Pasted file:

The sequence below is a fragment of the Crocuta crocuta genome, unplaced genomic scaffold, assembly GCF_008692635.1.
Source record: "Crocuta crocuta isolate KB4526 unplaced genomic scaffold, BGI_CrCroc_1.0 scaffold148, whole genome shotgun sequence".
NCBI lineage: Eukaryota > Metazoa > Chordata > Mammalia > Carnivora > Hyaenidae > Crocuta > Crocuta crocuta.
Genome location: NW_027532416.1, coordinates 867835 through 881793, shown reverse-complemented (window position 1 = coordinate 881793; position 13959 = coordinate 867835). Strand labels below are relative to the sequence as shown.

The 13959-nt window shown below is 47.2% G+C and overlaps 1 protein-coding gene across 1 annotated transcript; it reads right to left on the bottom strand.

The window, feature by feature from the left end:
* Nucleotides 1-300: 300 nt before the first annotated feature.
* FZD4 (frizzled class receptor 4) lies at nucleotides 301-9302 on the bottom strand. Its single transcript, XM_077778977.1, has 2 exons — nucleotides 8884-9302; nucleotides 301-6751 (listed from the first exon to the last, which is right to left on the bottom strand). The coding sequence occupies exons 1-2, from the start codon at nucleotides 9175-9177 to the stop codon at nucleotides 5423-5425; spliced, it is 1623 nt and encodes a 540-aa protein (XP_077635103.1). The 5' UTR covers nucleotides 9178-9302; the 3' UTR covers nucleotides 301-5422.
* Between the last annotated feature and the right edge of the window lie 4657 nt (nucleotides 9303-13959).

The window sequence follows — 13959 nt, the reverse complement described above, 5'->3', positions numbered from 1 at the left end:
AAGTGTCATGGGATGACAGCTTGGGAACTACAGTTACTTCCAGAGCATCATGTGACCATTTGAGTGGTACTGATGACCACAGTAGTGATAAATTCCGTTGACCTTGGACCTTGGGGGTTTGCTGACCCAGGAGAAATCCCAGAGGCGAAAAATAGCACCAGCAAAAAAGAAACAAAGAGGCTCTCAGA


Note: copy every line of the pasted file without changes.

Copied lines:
The sequence below is a fragment of the Crocuta crocuta genome, unplaced genomic scaffold, assembly GCF_008692635.1.
Source record: "Crocuta crocuta isolate KB4526 unplaced genomic scaffold, BGI_CrCroc_1.0 scaffold148, whole genome shotgun sequence".
NCBI lineage: Eukaryota > Metazoa > Chordata > Mammalia > Carnivora > Hyaenidae > Crocuta > Crocuta crocuta.
Genome location: NW_027532416.1, coordinates 867835 through 881793, shown reverse-complemented (window position 1 = coordinate 881793; position 13959 = coordinate 867835). Strand labels below are relative to the sequence as shown.

The 13959-nt window shown below is 47.2% G+C and overlaps 1 protein-coding gene across 1 annotated transcript; it reads right to left on the bottom strand.

The window, feature by feature from the left end:
* Nucleotides 1-300: 300 nt before the first annotated feature.
* FZD4 (frizzled class receptor 4) lies at nucleotides 301-9302 on the bottom strand. Its single transcript, XM_077778977.1, has 2 exons — nucleotides 8884-9302; nucleotides 301-6751 (listed from the first exon to the last, which is right to left on the bottom strand). The coding sequence occupies exons 1-2, from the start codon at nucleotides 9175-9177 to the stop codon at nucleotides 5423-5425; spliced, it is 1623 nt and encodes a 540-aa protein (XP_077635103.1). The 5' UTR covers nucleotides 9178-9302; the 3' UTR covers nucleotides 301-5422.
* Between the last annotated feature and the right edge of the window lie 4657 nt (nucleotides 9303-13959).

The window sequence follows — 13959 nt, the reverse complement described above, 5'->3', positions numbered from 1 at the left end:
AAGTGTCATGGGATGACAGCTTGGGAACTACAGTTACTTCCAGAGCATCATGTGACCATTTGAGTGGTACTGATGACCACAGTAGTGATAAATTCCGTTGACCTTGGACCTTGGGGGTTTGCTGACCCAGGAGAAATCCCAGAGGCGAAAAATAGCACCAGCAAAAAAGAAACAAAGAGGCTCTCAGA